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import Control.Applicative
import Control.Arrow

filter ((&&) <$> (>2) <*> (<7)) [1..10]  
filter ((>2) &&& (<7) >>> uncurry (&&)) [1..10]

Both get the same result! However, it is VERY difficult for me to understand. Could someone here explain it in detail?

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Where do these examples come from? – Karl Knechtel Jun 9 '11 at 3:33
Applicatives really need their own syntax sugar, both for regular and infix application. filter ((>2) <(&&)> (<7)) [1..10] would read very nicely. – Tom Crockett Jun 9 '11 at 3:44
@pelotom: There's always idiom brackets. We have monad comprehensions now, why not applicative comprehensions? :) – C. A. McCann Jun 9 '11 at 3:58
For arrows there is a nice explantaion in Wikibooks: – Landei Jun 9 '11 at 6:53
@Karl Knechtel I think it stems from this answer to an earlier question. – yatima2975 Jun 9 '11 at 15:09

1 Answer 1

Let's start with the second, which is simpler. We have two mysterious operators here, with the following types:

(&&&) :: Arrow a => a b c -> a b c' -> a b (c, c')
(>>>) :: Category cat => cat a b -> cat b c -> cat a c

The Arrow and Category type classes are mostly about things that behave like functions, which of course includes functions themselves, and both instances here are just plain (->). So, rewriting the types to use that:

(&&&) :: (b -> c) -> (b -> c') -> (b -> (c, c'))
(>>>) :: (a -> b) -> (b -> c) -> (a -> c)

The second has a very similar type to (.), the familiar function composition operator; in fact, they're the same, just with arguments swapped. The first is more unfamiliar, but the types again tell you all you need to know--it takes two functions, both taking an argument of a common type, and produces a single function that gives the results from both combined into a tuple.

So, the expression (>2) &&& (<7) takes a single number and produces a pair of Bool values based on the comparisons. The result of this is then fed into uncurry (&&), which just takes a pair of Bools and ANDs them together. The resulting predicate is used to filter the list in the usual manner.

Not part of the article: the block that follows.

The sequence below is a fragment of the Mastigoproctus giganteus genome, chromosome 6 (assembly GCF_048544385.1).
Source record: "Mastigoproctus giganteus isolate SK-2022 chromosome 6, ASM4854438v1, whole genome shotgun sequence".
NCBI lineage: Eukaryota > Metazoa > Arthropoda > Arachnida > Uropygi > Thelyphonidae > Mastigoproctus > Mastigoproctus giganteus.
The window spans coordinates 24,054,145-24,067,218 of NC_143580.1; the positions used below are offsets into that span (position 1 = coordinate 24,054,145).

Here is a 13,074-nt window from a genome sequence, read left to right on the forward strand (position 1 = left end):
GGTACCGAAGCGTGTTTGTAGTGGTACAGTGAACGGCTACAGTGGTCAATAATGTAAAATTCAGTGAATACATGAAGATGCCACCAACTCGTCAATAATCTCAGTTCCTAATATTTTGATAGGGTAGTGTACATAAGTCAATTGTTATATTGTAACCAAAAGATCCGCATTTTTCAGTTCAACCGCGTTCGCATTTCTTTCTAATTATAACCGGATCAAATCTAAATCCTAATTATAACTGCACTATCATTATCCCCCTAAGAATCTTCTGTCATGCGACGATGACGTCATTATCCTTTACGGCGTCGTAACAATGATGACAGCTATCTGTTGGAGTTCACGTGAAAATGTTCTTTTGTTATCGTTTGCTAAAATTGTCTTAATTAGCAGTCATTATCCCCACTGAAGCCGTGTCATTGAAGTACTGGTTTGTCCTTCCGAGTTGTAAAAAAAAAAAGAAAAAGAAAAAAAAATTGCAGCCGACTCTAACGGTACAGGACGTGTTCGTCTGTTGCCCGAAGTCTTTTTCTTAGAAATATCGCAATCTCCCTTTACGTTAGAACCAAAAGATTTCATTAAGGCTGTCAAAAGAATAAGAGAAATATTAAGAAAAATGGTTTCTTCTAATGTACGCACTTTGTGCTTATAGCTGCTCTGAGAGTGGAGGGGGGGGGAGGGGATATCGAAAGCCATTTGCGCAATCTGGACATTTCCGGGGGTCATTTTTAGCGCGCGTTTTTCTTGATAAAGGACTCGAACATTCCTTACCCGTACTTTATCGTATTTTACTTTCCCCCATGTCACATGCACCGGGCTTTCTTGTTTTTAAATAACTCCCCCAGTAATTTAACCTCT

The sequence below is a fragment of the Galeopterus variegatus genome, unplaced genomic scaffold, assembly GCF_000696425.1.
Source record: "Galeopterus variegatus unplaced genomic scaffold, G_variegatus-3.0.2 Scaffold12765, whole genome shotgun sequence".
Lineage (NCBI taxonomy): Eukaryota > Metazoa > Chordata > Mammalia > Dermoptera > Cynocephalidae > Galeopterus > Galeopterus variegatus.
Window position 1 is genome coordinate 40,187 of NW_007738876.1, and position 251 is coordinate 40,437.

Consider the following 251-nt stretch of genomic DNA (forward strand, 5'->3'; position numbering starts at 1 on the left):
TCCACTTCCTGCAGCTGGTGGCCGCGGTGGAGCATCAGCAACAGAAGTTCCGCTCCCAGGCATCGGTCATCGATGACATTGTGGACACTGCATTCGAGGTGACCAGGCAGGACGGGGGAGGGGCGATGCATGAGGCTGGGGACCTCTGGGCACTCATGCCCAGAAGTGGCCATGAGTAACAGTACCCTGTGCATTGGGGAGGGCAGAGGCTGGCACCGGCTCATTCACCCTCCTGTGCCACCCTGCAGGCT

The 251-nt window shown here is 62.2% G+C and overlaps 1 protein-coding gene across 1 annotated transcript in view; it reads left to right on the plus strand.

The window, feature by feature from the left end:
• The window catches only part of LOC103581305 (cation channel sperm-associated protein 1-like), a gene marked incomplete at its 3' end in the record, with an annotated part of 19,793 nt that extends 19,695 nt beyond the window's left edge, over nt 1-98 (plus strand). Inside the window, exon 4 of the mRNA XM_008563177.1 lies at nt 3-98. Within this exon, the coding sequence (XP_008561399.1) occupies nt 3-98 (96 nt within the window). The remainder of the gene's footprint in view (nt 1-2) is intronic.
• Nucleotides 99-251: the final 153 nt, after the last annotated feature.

The first one is more cryptic. We have two mysterious operators, again, with the following types:

(<$>) :: Functor f => (a -> b) -> f a -> f b
(<*>) :: Applicative f => f (a -> b) -> f a -> f b

Observe that the second argument of (<$>) in this case is (>2), which has type (Ord a, Num a) => a -> Bool, while the type of (<$>)'s argument has type f a. How are these compatible?

The answer is that, just as we could substitute (->) for a and cat in the earlier type signatures, we can think of a -> Bool as (->) a Bool, and substitute ((->) a) for the f. So, rewriting the types, using ((->) t) instead to avoid clashing with the other type variable a:

(<$>) :: (a -> b) -> ((->) t) a -> ((->) t) b
(<*>) :: ((->) t) (a -> b) -> ((->) t) a -> ((->) t) b

Now, putting things back in normal infix form:

(<$>) :: (a -> b) -> (t -> a) -> (t -> b)
(<*>) :: (t -> (a -> b)) -> (t -> a) -> (t -> b)

The first turns out to be function composition, as you can observe from the types. The second is more complicated, but once more the types tell you what you need--it takes two functions with an argument of a common type, one producing a function, the other producing an argument to pass to the function. In other words, something like \f g x -> f x (g x). (This function also happens to be known as the S combinator in combinatory logic, a subject explored extensively by the logician Haskell Curry, whose name no doubt seems strangely familiar!)

The combination of (<$>) and (<*>) sort of "extends" what (<$>) alone does, which in this case means taking a function with two arguments, two functions with a common argument type, applying a single value to the latter two, then applying the first function to the two results. So ((&&) <$> (>2) <*> (<7)) x simplifies to (&&) ((>2) x) ((<7) x), or using normal infix style, x > 2 && x < 7. As before, the compound expression is used to filter the list in the usual manner.

Also, note that while both functions are obfuscated to some degree, once you get used to the operators used, they're actually quite readable. The first abstracts over a compound expression doing multiple things to a single argument, while the second is a generalized form of the standard "pipeline" style of stringing things together with function composition.

Personally I actually find the first one perfectly readable. But I don't expect most people to agree!

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thanks for your answer! I makes me much clear ! – z_axis Jun 9 '11 at 5:14
+1: You explained my code much better than I could. – Landei Jun 9 '11 at 6:53
I would add that Haskellers don't do the type gymnastics demonstrated here in their heads every time. Instead, the pattern: f <$> x <*> y (also spelled: liftA2 f x y) is well-known. It means: Apply the function f on two Applicative-wrapped values. Functions can be viewed as "wrapped values": (>2) and (<7) can be seen as wrapped Bools, where Num a => ((->) a) is the "wrapper". The function (&&) can thus be applied on two "wrapped" bools to yield the result wrapped bool. Same can be used to defined: avg = liftA2 (/) sum length – Peaker Jun 10 '11 at 1:07
@Peaker: Quite true, and good to emphasize. The breakdown I walked through serves to build intuition and understanding, after which the abstraction can be read directly without expanding the definitions, with very common abstractions eventually becoming as natural as the pieces they're built from. – C. A. McCann Jun 10 '11 at 18:50

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